The sour note on fake sweeteners

Childhood use of sugar substitutes jumped 200 percent from 1999 to 2012—and that’s not a good thing.
About 1 in 4 children use products with artificial sweeteners, researchers found. (For Spectrum Health Beat)

Use of artificial sugar by American children and adults has soared in recent years—and the news isn’t all that sweet, a new study suggests.

Consumption of foods and beverages with low-calorie sweeteners such as aspartame, sucralose and saccharin rose 200 percent among children between 1999 and 2012. Their use rose 54 percent among adults, researchers said.

“Just 8.7 percent of kids reported consuming low-calorie sweeteners in 1999, and thirteen years later that number had risen to 25.1 percent,” said study author Allison Sylvetsky, of George Washington University in Washington, D.C.

Some were as young as 2 years old, she and her colleagues noted.

“Kids aren’t alone in this trend. More adults also are taking in low-calorie sweeteners in diet soft drinks and in a variety of foods and snack items,” Sylvetsky, an assistant professor of exercise and nutrition sciences, said in a university news release.

Sylvetsky’s team used data from nearly 17,000 men, women and children included in the U.S. National Health and Nutrition Evaluation Survey from 2009 to 2012. They compared the findings to 1999-2008 survey results.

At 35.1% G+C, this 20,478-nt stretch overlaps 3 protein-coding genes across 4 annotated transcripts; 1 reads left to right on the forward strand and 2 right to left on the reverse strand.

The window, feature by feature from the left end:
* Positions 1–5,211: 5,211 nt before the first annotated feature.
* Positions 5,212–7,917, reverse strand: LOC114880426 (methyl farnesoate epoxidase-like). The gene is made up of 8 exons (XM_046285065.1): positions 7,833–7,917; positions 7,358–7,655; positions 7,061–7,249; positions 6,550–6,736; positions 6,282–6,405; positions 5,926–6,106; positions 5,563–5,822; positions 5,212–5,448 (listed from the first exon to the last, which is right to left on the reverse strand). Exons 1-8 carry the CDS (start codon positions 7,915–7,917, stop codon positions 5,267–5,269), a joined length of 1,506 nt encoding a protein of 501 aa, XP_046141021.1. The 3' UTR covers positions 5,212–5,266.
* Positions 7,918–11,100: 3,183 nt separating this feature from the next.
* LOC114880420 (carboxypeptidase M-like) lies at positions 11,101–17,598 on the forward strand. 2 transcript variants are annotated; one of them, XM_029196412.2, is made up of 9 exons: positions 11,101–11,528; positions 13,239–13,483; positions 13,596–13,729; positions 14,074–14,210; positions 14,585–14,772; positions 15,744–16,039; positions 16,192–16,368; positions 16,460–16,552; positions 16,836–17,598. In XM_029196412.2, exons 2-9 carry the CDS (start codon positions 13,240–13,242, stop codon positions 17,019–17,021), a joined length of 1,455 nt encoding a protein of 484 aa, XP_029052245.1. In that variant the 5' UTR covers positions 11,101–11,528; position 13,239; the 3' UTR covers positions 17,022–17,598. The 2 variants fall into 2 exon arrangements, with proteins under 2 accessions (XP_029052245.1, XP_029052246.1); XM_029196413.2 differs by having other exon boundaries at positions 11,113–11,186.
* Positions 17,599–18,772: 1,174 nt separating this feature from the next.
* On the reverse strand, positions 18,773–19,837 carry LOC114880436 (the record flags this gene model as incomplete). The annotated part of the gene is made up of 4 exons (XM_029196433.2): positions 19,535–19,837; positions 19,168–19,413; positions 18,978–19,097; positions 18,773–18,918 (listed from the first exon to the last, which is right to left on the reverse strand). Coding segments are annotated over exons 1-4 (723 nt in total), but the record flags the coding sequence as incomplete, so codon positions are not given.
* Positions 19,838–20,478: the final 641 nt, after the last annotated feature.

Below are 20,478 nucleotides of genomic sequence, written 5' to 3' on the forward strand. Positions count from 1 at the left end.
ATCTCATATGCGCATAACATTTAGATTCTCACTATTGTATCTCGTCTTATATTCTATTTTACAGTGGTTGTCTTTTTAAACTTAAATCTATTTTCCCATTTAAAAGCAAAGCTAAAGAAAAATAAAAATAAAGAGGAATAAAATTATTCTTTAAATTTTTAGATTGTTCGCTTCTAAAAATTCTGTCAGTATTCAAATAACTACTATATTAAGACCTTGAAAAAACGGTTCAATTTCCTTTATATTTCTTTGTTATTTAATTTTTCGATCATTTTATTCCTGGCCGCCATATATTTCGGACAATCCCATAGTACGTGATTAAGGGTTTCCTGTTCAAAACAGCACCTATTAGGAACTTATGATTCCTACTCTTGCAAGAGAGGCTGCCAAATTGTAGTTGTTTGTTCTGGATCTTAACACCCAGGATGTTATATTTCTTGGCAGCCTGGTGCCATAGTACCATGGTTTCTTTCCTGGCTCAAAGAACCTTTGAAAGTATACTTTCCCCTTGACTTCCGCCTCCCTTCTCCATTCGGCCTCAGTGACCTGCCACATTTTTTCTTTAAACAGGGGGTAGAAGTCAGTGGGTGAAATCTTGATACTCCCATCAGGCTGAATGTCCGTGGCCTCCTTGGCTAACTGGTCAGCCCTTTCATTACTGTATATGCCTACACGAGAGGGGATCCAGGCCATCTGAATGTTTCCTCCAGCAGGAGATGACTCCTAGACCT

In 2012, about 1 in 4 children and more than 41 percent of adults said they used products with low-calorie sweeteners, the researchers found.

“The findings are important, especially for children, because some studies suggest a link between low-calorie sweeteners and obesity, diabetes and other health issues,” Sylvetsky added.

Some studies have suggested that consuming products with low-calorie sweeteners can help with weight loss, while other studies have shown that consuming these products may lead to weight gain.

This may be because intensely sweet foods can trigger cravings for more, or because people who drink a diet soda think they’ve avoided enough calories to have second helpings, Sylvetsky suggested.

She said most parents and many experts don’t believe it’s a good idea for kids to consume lots of foods or beverages with chemically made sugar substitutes.

For overall health, Sylvetsky suggested a diet with plenty of fruits and veggies, whole grains and limited added sugars.

“Drink water instead of soda. Sweeten a serving of plain yogurt with a little fruit,” Sylvetsky said. “And don’t forget an apple or another piece of fresh fruit is a great snack for both kids and adults.”

The study was published in the Journal of the Academy of Nutrition and Dietetics.

SOURCES: George Washington University, news release, Jan. 10, 2017

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